Buy and flip or hold my property?
Experts Cherie Barber and Andrew Fawell give their view on maximising profits.
HOLD: Cherie Barber, Renovate for Profit
For me, buying, renovating and holding is the best option. You get three big benefits: the instant uplift in property value - and therefore equity - through clever renovation; rental income after renovation, usually at a premium to the suburb average; and long-term capital growth. If the income doesn't cover costs, then you have a negative gearing tax benefit.
I recommend holding for about 10 years-plus to get solid long-term capital growth. But you need to buy astutely. If you pay too much, you blow a lot of your potential profit.
I maintain for every dollar you spend on your renovation budget, you'll get $2 back; for a cosmetic renovation, spend 10% or less of the property's value. And obviously the quicker you get in and out with your renovation, the lower your holding costs.
DEPENDS: Andrew Fawell, Beller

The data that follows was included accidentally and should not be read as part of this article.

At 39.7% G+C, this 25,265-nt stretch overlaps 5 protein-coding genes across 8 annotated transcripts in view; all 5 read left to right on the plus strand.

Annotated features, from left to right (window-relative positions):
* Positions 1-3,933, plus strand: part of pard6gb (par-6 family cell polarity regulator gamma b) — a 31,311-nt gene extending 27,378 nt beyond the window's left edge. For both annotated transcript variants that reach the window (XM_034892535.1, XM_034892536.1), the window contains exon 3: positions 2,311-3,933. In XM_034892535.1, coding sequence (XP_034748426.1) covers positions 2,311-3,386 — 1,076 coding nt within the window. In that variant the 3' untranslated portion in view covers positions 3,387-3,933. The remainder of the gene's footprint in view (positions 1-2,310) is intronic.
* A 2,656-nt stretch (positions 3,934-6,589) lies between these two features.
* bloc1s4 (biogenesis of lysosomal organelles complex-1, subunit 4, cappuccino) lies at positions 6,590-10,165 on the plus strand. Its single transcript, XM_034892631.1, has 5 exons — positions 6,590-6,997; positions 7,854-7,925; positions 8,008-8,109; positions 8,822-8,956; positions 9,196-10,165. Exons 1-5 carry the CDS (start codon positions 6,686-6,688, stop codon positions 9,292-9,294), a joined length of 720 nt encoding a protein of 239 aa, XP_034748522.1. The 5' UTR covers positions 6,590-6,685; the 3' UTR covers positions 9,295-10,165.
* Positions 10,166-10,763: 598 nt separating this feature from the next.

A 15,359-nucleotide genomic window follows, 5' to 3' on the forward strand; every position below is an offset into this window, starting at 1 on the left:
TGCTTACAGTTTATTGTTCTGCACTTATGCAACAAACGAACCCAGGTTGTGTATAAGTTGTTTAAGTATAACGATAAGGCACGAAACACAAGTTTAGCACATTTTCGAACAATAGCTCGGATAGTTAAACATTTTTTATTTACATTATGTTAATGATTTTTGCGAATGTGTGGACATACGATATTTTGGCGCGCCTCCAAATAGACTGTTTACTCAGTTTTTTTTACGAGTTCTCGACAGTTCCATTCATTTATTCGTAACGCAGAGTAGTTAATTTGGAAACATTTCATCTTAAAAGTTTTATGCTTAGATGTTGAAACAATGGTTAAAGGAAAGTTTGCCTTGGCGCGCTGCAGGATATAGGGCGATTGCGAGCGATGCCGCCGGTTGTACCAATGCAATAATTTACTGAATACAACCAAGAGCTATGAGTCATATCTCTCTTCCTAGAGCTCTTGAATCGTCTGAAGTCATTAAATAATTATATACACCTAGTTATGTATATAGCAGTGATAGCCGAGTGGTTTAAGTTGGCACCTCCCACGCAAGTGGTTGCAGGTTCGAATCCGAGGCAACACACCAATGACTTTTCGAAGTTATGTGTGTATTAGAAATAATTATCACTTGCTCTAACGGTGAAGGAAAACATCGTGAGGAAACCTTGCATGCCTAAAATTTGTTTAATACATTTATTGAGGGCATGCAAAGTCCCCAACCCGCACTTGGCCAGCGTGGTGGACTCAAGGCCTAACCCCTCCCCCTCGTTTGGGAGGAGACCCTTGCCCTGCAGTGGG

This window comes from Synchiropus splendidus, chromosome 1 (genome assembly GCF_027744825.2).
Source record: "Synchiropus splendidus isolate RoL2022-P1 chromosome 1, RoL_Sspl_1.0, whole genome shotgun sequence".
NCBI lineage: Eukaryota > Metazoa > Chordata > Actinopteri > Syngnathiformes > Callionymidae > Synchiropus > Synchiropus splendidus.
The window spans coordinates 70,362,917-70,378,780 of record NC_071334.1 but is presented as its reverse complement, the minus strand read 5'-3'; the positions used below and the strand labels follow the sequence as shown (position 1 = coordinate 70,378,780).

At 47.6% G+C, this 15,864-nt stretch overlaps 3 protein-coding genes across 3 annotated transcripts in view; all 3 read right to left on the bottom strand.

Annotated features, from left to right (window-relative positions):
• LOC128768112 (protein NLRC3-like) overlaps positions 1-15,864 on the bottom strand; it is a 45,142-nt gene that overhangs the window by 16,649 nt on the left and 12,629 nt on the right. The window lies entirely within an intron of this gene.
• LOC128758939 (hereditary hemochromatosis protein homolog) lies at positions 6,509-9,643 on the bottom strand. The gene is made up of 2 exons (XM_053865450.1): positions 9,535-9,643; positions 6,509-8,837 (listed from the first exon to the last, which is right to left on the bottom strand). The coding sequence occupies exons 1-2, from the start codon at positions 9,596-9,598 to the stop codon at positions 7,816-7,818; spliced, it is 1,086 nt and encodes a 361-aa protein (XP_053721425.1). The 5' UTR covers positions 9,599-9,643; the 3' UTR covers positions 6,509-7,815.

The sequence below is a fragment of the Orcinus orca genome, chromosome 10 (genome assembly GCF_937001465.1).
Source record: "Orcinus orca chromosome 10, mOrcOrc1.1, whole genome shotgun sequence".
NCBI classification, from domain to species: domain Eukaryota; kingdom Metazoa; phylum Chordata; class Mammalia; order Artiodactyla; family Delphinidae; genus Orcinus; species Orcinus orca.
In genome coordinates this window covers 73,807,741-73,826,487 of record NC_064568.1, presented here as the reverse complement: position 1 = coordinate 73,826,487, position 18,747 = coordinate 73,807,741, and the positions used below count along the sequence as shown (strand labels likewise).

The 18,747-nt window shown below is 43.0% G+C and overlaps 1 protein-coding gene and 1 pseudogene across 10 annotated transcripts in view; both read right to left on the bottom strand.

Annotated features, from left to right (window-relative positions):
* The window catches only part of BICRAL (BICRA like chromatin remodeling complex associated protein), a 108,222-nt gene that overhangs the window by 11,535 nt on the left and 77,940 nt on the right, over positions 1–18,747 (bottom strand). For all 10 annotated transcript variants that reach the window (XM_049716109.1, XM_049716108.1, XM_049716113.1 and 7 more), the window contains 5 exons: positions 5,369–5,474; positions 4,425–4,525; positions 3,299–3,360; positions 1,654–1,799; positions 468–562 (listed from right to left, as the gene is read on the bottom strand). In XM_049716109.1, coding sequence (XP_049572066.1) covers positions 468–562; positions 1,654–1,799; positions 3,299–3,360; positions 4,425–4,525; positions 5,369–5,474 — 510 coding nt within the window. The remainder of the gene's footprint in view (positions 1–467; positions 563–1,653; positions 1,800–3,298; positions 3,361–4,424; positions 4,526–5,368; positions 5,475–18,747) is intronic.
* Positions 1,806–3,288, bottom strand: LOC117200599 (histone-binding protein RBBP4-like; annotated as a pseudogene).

Long-term holding will obviously give more consistent returns. Flipping has a lot more inherent risk but greater short-term potential upside. Most investors don't take into account the full benefits of holding newly developed property, which includes retained profits, depreciation, not paying the GST after holding for five years, the capital growth aspect and consistent cash flow and rental upside.
When flipping a property, by the time you strip out all associated expenses, including stamp duty, holding, selling and advertising costs and capital gains tax, what is the real return? If you don't have another development and can't repeat the process immediately, the actual return will be diluted - amortised over a greater period of time - which often is not taken into account.